four types of incandescent bulbs for efficient lighting
Photo: Alison Rosa
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The Truth About Efficient Lighting

You Don't Need to Stockpile Incandescents The 2007 federal energy bill didn't outlaw incandescent technology; it just set stricter efficiency standards for certain bulbs. Most incandescents—namely, the Edison-style bulbs we're all familiar with and that use 40 or more watts of energy—aren't efficient enough to meet the new standards. The phaseout will be gradual; only 100-watt bulbs will vanish first, starting on January 1, 2012. Next up will be 75-watt bulbs, in 2013; then 60- and 40-watt bulbs, in 2014. And despite the phaseout, a few types of incandescents will continue to be available. Utility bulbs for things such as appliances weren't covered in the bill. The same goes for low-wattage decorative bulbs, like the exposed-filament bulbs that have become popular recently, so feel free to invest in fixtures that use them. While the Titlows are largely eschewing incandescents, they've opted for exposed-filament bulbs in a few lights, such as wall fixtures on the support columns between the family room and kitchen, to bring a period look to the new space.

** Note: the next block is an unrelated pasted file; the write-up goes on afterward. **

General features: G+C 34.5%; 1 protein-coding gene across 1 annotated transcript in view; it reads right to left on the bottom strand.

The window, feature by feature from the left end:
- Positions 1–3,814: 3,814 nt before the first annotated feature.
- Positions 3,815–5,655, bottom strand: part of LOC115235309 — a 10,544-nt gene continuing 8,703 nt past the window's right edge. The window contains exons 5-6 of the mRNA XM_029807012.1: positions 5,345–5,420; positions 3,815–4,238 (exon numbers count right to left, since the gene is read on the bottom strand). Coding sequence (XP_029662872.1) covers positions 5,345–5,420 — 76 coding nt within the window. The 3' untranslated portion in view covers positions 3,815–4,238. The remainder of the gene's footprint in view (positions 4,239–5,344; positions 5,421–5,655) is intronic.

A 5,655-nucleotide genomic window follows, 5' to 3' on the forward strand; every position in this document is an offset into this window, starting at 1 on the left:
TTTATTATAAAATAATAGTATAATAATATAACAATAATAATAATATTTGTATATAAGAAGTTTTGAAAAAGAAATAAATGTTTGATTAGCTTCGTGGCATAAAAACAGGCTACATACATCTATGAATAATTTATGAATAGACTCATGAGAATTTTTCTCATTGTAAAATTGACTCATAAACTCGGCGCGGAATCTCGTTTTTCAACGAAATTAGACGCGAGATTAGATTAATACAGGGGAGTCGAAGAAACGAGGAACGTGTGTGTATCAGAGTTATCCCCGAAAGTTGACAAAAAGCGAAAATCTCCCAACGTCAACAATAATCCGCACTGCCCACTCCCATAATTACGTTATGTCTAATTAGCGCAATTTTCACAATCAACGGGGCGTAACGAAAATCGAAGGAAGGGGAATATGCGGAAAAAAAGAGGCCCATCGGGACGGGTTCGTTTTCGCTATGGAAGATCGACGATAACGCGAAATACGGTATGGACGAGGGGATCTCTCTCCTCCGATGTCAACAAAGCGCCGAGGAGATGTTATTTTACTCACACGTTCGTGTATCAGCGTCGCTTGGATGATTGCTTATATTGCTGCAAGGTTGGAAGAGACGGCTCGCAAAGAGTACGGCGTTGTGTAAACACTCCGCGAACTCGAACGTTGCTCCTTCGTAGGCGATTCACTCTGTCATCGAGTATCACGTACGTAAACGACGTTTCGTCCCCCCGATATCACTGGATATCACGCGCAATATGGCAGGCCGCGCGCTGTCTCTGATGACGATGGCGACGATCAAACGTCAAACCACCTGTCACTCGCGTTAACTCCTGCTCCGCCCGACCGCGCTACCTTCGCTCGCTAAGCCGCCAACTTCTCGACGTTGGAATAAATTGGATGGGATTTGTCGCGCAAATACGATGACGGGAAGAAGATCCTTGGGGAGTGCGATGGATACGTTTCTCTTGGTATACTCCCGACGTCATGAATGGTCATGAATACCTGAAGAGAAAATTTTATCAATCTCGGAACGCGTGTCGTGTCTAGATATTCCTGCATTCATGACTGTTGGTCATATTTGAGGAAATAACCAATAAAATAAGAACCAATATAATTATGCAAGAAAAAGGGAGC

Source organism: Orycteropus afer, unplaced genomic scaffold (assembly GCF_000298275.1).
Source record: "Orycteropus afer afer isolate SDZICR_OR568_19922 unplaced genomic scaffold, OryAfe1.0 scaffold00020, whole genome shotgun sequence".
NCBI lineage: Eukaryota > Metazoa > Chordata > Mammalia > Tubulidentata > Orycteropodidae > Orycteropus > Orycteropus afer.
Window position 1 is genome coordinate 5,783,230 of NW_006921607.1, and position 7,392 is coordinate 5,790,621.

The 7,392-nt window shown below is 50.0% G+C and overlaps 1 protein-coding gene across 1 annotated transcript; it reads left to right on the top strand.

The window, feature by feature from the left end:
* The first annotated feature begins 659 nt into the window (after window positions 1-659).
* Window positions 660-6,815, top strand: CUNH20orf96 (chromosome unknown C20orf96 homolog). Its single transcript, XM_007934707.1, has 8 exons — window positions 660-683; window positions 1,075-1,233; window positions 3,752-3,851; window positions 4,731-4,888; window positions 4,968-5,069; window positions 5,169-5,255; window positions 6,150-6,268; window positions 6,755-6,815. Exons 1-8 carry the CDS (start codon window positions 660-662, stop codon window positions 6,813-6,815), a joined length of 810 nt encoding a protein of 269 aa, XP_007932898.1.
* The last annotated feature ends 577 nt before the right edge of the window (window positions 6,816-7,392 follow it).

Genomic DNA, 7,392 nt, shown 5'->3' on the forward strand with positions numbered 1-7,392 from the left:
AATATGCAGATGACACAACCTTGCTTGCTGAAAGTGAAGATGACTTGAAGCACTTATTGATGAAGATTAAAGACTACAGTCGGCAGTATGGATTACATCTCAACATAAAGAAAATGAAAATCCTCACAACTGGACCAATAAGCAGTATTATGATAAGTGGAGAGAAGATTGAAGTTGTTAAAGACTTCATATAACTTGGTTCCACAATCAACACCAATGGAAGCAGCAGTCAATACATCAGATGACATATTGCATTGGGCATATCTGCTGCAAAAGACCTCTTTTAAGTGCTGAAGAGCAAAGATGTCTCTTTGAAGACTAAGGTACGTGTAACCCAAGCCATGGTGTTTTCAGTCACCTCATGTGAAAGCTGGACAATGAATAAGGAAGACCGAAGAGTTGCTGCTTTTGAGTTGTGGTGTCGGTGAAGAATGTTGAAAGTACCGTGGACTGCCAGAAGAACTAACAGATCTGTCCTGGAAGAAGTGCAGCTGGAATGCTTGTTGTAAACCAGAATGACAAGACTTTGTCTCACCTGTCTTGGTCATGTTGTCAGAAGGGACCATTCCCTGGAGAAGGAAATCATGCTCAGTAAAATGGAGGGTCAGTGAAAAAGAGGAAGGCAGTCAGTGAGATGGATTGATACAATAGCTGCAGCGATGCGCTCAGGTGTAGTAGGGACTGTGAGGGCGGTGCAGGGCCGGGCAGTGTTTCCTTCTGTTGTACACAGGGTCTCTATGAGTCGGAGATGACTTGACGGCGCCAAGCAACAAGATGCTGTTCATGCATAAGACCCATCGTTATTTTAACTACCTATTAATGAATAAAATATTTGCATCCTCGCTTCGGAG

Bulbs that meet the new, stricter energy standards include (A) the 72-watt general-purpose halogen bulb from Sylvania, (B) the Ultra Mini CFL from Satco, and (D) the AmbientLED from Philips. Decorative bulbs, such as (C) the 40-watt 1900 Tungsten bulb from Rejuvenation, are exempt from the standards.
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